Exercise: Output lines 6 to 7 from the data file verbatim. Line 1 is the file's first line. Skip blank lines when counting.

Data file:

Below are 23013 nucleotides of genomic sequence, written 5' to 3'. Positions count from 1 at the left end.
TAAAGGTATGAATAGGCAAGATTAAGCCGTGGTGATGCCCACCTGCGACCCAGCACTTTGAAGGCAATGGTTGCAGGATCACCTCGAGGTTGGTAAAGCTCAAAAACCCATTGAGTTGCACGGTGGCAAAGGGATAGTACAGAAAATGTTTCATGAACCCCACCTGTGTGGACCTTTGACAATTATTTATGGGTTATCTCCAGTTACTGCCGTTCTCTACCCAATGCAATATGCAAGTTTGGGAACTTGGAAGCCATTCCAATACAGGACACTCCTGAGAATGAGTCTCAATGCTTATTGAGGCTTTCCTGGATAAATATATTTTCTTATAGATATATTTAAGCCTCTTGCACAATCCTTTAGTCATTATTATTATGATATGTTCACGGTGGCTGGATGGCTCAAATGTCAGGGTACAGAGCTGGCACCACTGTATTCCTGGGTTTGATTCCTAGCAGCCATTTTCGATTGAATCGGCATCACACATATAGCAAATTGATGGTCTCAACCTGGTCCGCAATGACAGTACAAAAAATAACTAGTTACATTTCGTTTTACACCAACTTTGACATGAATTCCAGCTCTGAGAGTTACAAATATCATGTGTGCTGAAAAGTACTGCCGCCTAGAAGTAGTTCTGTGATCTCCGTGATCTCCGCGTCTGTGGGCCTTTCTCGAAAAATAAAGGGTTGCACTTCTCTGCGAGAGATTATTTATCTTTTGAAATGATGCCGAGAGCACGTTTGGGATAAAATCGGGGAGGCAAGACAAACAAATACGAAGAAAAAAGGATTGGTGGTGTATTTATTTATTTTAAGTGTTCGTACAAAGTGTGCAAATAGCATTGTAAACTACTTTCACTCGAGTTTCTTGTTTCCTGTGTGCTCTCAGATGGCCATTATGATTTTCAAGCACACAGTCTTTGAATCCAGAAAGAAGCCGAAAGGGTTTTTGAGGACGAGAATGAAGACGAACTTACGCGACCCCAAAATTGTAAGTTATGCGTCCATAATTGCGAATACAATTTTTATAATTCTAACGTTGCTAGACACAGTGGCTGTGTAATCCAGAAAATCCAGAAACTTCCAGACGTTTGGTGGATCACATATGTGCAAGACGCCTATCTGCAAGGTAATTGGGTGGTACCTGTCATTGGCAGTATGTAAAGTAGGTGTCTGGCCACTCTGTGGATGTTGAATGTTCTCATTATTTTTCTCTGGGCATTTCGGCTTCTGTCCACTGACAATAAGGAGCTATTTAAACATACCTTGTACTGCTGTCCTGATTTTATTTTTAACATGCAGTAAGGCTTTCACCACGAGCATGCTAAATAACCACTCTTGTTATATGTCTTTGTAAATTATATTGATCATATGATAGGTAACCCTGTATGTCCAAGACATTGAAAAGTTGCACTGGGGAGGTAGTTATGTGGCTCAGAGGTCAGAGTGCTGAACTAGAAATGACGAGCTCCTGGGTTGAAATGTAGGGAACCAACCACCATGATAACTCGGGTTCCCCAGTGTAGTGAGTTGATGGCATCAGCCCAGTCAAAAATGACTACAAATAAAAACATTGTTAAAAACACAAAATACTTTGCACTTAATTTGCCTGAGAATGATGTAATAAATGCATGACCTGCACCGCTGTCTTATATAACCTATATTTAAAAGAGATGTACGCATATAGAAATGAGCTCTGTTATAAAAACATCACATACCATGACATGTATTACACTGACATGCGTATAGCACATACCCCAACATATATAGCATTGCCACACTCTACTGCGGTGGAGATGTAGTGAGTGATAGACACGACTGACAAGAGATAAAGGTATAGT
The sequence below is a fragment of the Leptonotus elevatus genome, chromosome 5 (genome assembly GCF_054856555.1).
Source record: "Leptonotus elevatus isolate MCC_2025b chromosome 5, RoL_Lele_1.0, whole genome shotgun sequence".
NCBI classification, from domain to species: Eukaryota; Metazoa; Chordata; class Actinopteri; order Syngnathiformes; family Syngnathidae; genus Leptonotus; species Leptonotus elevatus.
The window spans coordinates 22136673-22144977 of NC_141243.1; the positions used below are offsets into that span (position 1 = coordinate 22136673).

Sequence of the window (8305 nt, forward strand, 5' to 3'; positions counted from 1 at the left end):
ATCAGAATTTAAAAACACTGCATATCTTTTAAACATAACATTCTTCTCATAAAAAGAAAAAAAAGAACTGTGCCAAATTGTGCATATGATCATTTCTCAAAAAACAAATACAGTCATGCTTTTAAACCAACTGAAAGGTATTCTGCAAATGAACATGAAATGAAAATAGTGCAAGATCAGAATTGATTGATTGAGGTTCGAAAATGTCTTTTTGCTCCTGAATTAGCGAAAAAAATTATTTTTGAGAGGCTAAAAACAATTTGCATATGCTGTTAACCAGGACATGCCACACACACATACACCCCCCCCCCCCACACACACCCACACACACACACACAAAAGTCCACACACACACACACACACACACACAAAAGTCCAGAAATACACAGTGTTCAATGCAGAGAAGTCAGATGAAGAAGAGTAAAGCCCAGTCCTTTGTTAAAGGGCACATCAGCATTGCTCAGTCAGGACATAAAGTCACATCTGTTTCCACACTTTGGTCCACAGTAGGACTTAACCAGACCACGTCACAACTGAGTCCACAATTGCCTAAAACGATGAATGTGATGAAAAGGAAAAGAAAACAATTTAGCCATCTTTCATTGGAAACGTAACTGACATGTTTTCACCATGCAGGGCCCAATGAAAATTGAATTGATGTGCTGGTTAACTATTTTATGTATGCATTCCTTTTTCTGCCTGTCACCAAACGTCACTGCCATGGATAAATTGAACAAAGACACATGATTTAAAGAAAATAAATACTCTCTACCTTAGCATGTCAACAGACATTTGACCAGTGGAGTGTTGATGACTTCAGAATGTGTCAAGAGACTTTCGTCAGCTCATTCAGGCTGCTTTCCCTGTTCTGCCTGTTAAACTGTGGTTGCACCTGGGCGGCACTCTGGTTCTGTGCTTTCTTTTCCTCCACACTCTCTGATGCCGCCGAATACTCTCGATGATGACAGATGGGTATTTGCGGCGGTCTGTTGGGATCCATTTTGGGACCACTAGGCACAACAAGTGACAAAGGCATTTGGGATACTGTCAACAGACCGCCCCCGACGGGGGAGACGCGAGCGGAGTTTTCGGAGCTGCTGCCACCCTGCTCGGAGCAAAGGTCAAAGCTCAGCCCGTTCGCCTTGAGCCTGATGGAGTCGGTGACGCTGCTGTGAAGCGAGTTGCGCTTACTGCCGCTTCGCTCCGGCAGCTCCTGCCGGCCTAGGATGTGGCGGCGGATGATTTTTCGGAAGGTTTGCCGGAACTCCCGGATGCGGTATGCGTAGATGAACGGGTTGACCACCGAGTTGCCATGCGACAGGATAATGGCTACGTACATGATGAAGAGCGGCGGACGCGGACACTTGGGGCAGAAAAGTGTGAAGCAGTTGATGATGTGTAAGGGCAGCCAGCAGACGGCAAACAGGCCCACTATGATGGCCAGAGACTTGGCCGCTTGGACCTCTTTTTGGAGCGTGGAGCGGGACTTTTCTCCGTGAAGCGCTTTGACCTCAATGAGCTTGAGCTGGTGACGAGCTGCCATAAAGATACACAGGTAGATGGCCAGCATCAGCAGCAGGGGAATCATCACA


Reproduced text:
The window spans coordinates 22136673-22144977 of NC_141243.1; the positions used below are offsets into that span (position 1 = coordinate 22136673).

Sequence of the window (8305 nt, forward strand, 5' to 3'; positions counted from 1 at the left end):